Date: 06 Feb 2014

Will Offshore Energy Face “Fair Winds and Following Seas”?: Understanding the Factors Influencing Offshore Wind Acceptance

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Abstract

Most offshore energy studies have focused on measuring or explaining people’s perceptions of, and reactions to, specific installations. However, there are two different types of acceptance: one surrounds the siting of projects while the other surrounds a more general acceptance of offshore energy. Understanding what drives this second type of acceptance is important as governments have implemented new financial incentives and policies to support renewable energy development; however, citizens and government officials may be increasingly opposed to some of these support mechanisms. Our paper fills a void in the literature by using regression approaches to better understand how people’s evaluations of the benefits and costs of offshore wind impact their level of general acceptance for offshore wind, while controlling for other factors (e.g., demographics). This analysis should help policy makers, and individuals attempting to educate the general public about renewable energy, to better understand the important factors influencing people’s support or opposition to offshore wind energy initiatives.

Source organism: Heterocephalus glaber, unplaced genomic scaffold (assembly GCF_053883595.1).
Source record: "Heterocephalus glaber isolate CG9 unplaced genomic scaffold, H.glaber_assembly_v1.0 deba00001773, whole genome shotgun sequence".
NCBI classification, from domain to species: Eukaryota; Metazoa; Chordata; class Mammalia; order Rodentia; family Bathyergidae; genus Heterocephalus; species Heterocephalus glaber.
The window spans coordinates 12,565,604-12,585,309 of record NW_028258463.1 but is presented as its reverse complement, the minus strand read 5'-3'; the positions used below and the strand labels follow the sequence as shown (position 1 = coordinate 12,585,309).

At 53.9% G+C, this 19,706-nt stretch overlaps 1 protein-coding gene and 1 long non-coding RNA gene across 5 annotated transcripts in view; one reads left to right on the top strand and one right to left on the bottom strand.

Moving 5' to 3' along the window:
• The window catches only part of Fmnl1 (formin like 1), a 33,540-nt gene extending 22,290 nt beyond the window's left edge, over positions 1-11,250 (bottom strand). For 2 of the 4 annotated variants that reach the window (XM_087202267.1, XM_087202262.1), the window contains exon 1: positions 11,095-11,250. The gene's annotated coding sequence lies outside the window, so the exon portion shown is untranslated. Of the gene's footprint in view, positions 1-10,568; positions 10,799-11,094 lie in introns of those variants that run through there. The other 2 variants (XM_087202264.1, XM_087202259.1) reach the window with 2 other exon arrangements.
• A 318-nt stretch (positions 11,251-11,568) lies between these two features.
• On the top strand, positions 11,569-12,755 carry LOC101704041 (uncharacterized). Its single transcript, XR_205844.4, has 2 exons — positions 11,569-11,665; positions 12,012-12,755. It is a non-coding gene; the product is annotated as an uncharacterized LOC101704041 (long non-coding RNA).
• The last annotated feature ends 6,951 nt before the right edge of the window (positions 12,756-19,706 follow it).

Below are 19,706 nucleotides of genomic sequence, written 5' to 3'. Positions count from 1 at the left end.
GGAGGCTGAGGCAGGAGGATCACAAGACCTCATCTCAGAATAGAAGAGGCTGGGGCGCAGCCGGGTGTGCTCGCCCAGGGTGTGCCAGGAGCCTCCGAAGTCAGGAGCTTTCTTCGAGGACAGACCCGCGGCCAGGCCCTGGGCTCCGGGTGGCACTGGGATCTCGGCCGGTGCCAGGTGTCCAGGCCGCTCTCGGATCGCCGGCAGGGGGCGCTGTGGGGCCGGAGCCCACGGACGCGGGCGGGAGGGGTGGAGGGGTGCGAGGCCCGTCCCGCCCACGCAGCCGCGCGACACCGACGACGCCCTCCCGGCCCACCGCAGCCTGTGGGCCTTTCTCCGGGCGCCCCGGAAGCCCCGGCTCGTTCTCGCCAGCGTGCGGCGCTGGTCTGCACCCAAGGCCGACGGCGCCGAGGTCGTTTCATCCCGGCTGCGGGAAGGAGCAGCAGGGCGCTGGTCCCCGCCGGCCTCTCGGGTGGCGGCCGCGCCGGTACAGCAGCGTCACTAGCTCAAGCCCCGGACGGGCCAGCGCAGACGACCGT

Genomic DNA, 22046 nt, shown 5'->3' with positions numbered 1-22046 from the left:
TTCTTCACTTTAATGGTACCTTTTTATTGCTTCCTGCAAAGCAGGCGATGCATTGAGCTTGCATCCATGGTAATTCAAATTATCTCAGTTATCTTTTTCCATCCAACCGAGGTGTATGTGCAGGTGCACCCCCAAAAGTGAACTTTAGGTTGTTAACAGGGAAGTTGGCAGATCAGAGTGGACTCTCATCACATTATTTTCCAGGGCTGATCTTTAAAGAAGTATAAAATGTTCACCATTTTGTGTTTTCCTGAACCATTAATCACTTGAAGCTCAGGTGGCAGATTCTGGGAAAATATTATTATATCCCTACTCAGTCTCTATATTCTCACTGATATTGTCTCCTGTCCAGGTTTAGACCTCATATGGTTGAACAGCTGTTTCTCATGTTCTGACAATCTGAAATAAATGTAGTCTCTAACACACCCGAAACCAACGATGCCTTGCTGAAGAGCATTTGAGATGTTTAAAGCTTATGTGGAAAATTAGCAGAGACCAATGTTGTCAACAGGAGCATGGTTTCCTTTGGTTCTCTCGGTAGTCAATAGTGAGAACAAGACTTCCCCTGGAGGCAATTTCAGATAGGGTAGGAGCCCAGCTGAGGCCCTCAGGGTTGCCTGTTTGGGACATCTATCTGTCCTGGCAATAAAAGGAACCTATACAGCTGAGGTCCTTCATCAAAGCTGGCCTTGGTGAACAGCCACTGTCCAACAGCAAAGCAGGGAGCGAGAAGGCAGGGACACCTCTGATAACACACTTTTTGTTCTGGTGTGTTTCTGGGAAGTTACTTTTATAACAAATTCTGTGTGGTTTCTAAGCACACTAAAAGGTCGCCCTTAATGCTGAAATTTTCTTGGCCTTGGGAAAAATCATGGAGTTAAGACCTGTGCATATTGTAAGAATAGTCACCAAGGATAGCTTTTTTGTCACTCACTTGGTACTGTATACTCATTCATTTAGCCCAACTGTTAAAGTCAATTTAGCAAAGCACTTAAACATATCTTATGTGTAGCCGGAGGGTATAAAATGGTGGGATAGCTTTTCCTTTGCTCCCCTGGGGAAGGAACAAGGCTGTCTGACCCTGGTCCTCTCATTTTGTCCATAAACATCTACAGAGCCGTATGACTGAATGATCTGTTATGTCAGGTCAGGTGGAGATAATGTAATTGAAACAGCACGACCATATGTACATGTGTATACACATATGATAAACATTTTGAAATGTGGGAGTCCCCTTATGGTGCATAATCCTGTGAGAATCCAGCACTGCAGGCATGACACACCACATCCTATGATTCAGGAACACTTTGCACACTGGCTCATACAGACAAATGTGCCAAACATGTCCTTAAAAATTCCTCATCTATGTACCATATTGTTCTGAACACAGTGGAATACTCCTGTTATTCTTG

Communicated by Wayne S. Gardner
Marrinan and Wibberly worked on this manuscript as former graduate students of the School of Economics, University of Maine. Manuscript contents do not reflect work at their current positions and have not been vetted by their current employers
Fair winds and following seas is a nautical good luck wish at the start of a new voyage (Morison 2012).